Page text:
The FN lock button in the lower right of the letter pad is used in conjunction with the FN1-FN12 keys to control the keyboard's lighting (FN1-FN4) and the media keys (FN5-FN11). Remember from up above the FN12 is for locking of the Windows key.

Off to the far right you get to keep your number pad for all that data input you will need to perform. There are two modes to these keys. The first would be when the NUMLK is activated they become simply number keys, when the NUMLK is deactivated they become directional keys. To determine which mode you are in is indicated by the LED backlighting. If the whole number pad is lit then you are in directional mode, if only the numbers are lit….well you get it.

The upper right corner consists of the indicators for Number Lock, Caps Lock and SCR Lock. CM kept the branding to a minimum with only the CM Storm logo present.

On the reverse side of the TK, we see that CM kept use of the cable management ditch. The ditch runs from the far right to the left with a small section right in the middle. This allows for easier routing to the PC from the desktop.

There are four rubber cushions for the keyboard to sit on. But if you prefer to adjust the height of your keyboard you can do it here via two lever feet that fold out.

With this unit being a Cherry MX blue unit, you will get the clicky clicky noise each and every time you press a key.

Lastly, we have the extra sturdy and thick USB cable that is detachable from the keyboard. It is good to know that the cable can be replaced if damaged. But you have to remember to not use just any cable because this has to carry power for the back lighting.


Testing

When it came time to test it was nice to know that I did not have to good through the troubles of going back behind my PC to pull out the USB cable. I simply unplugged the cable from the back of my Trigger and plugged in the TK.

My first impressions with the TK were not bad at all. I opened a Word document that I needed to finish and begun typing like normal. I found myself not having to get use to the physical size of the keyboard but the Cherry MX blue keys. So, I won't fault the keyboard for me missing letters in my words. It was a matter of pressing the keys a little hard to activate. Over a short period of time I no longer had that issue.

It did think be a little longer to get use to the number pad to the right. Between having to use the numbers and direction keys within a document, I often found myself out of place and having to place the cursor back where it was needed. There is a chance that some may not have this problem as they may only use the TK for gaming and not everyday typing.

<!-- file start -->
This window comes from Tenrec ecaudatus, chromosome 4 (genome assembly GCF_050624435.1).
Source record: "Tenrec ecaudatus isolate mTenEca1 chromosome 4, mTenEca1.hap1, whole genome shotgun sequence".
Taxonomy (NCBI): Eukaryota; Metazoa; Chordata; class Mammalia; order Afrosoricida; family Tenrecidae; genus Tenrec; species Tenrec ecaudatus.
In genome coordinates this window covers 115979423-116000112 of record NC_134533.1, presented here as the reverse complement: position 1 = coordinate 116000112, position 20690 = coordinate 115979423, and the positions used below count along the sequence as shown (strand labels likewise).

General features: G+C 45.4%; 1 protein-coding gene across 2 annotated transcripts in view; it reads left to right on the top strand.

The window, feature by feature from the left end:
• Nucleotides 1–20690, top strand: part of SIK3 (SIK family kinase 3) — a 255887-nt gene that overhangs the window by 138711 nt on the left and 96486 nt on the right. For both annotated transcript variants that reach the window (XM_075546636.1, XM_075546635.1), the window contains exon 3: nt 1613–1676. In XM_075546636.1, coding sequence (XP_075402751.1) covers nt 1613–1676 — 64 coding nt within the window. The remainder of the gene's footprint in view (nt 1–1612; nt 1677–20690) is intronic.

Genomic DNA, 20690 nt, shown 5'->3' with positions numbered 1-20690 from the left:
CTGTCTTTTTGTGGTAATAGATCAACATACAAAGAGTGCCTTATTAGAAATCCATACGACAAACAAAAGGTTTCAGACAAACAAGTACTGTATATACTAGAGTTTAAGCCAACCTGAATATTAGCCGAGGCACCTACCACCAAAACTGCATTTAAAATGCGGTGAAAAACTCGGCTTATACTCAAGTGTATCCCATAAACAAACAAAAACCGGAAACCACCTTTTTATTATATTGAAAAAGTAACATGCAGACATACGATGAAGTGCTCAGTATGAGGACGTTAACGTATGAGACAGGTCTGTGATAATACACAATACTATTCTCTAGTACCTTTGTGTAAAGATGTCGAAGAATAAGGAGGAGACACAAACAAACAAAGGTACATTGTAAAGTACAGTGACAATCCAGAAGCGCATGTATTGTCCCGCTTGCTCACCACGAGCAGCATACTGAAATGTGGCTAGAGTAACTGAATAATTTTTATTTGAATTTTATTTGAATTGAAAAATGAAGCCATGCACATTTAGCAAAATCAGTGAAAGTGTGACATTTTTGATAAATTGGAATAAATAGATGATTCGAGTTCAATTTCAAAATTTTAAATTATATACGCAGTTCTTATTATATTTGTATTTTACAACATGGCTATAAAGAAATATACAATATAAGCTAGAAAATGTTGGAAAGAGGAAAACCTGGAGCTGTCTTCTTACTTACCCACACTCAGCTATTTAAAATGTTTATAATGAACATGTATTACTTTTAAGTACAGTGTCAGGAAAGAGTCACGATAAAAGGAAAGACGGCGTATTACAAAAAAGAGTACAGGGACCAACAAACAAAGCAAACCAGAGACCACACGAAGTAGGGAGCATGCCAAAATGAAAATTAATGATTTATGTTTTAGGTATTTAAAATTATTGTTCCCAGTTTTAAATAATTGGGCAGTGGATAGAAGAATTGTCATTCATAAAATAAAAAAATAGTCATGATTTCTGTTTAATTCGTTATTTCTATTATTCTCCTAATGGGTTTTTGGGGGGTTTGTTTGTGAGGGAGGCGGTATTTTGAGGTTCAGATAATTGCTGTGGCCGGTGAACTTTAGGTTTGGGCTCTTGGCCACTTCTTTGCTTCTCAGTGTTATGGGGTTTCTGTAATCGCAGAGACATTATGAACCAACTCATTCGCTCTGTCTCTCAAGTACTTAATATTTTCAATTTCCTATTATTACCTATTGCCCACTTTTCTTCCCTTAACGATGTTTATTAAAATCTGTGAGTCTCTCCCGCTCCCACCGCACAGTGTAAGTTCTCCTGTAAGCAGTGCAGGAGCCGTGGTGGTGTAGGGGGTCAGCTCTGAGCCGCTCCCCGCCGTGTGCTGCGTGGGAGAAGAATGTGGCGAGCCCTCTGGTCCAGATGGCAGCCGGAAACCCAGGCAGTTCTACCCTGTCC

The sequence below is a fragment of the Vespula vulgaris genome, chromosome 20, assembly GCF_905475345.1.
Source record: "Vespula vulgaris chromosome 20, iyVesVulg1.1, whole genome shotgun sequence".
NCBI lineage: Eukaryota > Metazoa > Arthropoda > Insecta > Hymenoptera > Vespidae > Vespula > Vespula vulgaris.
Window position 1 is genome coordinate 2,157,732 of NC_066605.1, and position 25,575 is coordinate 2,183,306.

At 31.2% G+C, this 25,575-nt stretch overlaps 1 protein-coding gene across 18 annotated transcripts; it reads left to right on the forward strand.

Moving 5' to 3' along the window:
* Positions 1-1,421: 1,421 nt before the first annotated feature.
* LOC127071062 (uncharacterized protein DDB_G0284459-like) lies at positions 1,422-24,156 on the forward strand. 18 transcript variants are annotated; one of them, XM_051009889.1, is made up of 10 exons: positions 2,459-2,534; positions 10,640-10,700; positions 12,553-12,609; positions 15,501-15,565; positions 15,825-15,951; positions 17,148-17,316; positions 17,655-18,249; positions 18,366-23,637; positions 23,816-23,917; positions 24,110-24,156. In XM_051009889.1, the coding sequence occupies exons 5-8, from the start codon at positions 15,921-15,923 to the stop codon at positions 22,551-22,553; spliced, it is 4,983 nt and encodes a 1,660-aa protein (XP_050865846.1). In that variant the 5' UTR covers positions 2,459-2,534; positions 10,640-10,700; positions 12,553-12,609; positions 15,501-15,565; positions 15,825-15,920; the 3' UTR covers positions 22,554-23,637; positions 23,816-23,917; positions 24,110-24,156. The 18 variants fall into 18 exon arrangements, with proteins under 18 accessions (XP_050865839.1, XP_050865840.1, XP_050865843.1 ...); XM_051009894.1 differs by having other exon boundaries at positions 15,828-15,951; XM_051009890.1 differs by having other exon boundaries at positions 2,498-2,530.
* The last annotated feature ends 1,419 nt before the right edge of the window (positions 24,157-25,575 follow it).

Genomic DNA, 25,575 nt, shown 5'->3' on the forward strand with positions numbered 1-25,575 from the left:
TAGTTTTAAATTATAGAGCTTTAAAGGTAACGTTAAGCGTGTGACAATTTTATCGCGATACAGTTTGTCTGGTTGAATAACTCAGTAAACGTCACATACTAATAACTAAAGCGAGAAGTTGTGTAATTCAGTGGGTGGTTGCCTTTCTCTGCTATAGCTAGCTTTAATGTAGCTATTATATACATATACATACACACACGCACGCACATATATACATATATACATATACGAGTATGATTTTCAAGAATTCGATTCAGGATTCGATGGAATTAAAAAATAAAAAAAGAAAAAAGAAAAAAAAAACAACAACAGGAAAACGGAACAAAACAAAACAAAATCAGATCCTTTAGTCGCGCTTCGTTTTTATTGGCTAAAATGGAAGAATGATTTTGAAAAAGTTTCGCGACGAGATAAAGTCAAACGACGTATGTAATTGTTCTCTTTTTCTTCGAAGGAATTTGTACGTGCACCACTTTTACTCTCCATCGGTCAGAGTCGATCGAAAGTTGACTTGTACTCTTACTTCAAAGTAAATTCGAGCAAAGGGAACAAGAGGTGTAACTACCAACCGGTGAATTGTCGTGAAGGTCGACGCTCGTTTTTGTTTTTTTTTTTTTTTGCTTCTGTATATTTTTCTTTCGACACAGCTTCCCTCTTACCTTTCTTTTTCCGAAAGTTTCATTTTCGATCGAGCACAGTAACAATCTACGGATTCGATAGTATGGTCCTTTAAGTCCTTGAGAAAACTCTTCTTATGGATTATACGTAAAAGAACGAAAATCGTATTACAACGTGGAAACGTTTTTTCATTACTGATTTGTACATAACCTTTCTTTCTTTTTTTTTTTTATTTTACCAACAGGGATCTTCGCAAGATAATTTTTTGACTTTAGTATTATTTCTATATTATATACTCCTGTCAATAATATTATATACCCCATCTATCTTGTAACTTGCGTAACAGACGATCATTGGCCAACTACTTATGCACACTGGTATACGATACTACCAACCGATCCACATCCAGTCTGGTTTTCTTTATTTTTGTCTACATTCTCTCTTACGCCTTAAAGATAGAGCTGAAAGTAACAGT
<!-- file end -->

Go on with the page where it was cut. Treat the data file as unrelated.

Now comes the fun part…..gaming. I will be completely honest and say that I did not miss a step when it came time to engage in battle. I played several hour of Call of Duty: MW3 and my stats much pretty stayed about the same or slightly increased.

In these last images we show the different illumination stages of the TK. There are three different modes with five different brightness levels.

 


Conclusion

First, I would like to say that I love how CM listening to the community when it comes time to release a new product or when it is time to make some changes in an old one. In this case many (especially LAN gamers) wanted a smaller more compact keyboard to transport between LAN parties. CM gave us that with the QuickFire TK.

Second, many wanted less branding with the continuation of great quality in a keyboard. Once again we got that with the QuickFire TK. Only the CM Storm logo is present on the surface of the keyboard. And the TK is built like a rock. It should last you many years.

Third, the consumer wants choices. And again he got that with the QuickFire TK. With this keyboard you got your choice of three different Cherry MX switches as well as three different back lightings. This here allows you to be a little different from the next guy.

Using the QuickFire TK will take some getting used to but then again what keyboard or mouse for that matter doesn’t? It took me less than a day to become comfort with this keyboard. It may take many lesser time and a few longer. But in the end it is a pretty good keyboard once you have settled in.

If you are a MMO/RPG gamer you may find that the lack of macro keys a reason not to spend the money on the TK. If you a FPS player, you may come to love this keyboard as you may not have a reason for these types of keys.

Google shopping shows the QuickFire TK going for as low as $79.